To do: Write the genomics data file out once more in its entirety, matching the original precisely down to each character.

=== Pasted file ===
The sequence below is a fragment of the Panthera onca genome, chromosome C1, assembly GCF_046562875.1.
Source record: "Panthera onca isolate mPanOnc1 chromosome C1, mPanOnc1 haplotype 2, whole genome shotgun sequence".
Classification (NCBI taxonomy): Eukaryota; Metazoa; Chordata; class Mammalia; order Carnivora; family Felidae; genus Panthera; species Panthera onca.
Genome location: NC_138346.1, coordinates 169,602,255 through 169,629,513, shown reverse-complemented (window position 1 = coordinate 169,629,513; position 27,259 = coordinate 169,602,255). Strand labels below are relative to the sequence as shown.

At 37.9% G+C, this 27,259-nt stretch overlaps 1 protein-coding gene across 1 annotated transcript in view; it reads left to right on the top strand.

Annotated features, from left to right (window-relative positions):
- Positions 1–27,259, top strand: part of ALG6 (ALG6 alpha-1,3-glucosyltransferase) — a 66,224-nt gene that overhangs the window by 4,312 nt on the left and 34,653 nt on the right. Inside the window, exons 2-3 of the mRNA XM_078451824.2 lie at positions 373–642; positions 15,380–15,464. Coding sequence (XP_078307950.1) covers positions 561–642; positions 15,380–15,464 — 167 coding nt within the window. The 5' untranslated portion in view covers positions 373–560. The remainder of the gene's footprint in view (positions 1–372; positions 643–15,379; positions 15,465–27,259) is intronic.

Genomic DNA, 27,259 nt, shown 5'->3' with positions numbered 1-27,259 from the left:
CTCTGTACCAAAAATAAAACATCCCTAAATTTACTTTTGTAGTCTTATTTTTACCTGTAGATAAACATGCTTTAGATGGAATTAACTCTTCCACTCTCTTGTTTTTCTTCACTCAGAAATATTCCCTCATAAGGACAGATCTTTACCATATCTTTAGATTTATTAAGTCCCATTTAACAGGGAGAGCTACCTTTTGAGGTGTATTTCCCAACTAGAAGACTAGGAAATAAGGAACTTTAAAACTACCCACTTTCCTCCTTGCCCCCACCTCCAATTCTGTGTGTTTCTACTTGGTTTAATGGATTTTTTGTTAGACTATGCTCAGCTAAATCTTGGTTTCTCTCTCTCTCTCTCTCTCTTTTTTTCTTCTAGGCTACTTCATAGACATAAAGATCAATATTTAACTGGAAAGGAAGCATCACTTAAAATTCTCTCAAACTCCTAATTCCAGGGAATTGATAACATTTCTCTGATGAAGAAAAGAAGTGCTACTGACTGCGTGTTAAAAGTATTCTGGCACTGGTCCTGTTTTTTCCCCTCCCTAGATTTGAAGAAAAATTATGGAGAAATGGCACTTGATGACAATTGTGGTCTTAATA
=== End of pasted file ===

The sequence below is a fragment of the Panthera onca genome, chromosome C1, assembly GCF_046562875.1.
Source record: "Panthera onca isolate mPanOnc1 chromosome C1, mPanOnc1 haplotype 2, whole genome shotgun sequence".
Classification (NCBI taxonomy): Eukaryota; Metazoa; Chordata; class Mammalia; order Carnivora; family Felidae; genus Panthera; species Panthera onca.
Genome location: NC_138346.1, coordinates 169,602,255 through 169,629,513, shown reverse-complemented (window position 1 = coordinate 169,629,513; position 27,259 = coordinate 169,602,255). Strand labels below are relative to the sequence as shown.

At 37.9% G+C, this 27,259-nt stretch overlaps 1 protein-coding gene across 1 annotated transcript in view; it reads left to right on the top strand.

Annotated features, from left to right (window-relative positions):
- Positions 1–27,259, top strand: part of ALG6 (ALG6 alpha-1,3-glucosyltransferase) — a 66,224-nt gene that overhangs the window by 4,312 nt on the left and 34,653 nt on the right. Inside the window, exons 2-3 of the mRNA XM_078451824.2 lie at positions 373–642; positions 15,380–15,464. Coding sequence (XP_078307950.1) covers positions 561–642; positions 15,380–15,464 — 167 coding nt within the window. The 5' untranslated portion in view covers positions 373–560. The remainder of the gene's footprint in view (positions 1–372; positions 643–15,379; positions 15,465–27,259) is intronic.

Genomic DNA, 27,259 nt, shown 5'->3' with positions numbered 1-27,259 from the left:
CTCTGTACCAAAAATAAAACATCCCTAAATTTACTTTTGTAGTCTTATTTTTACCTGTAGATAAACATGCTTTAGATGGAATTAACTCTTCCACTCTCTTGTTTTTCTTCACTCAGAAATATTCCCTCATAAGGACAGATCTTTACCATATCTTTAGATTTATTAAGTCCCATTTAACAGGGAGAGCTACCTTTTGAGGTGTATTTCCCAACTAGAAGACTAGGAAATAAGGAACTTTAAAACTACCCACTTTCCTCCTTGCCCCCACCTCCAATTCTGTGTGTTTCTACTTGGTTTAATGGATTTTTTGTTAGACTATGCTCAGCTAAATCTTGGTTTCTCTCTCTCTCTCTCTCTCTTTTTTTCTTCTAGGCTACTTCATAGACATAAAGATCAATATTTAACTGGAAAGGAAGCATCACTTAAAATTCTCTCAAACTCCTAATTCCAGGGAATTGATAACATTTCTCTGATGAAGAAAAGAAGTGCTACTGACTGCGTGTTAAAAGTATTCTGGCACTGGTCCTGTTTTTTCCCCTCCCTAGATTTGAAGAAAAATTATGGAGAAATGGCACTTGATGACAATTGTGGTCTTAATA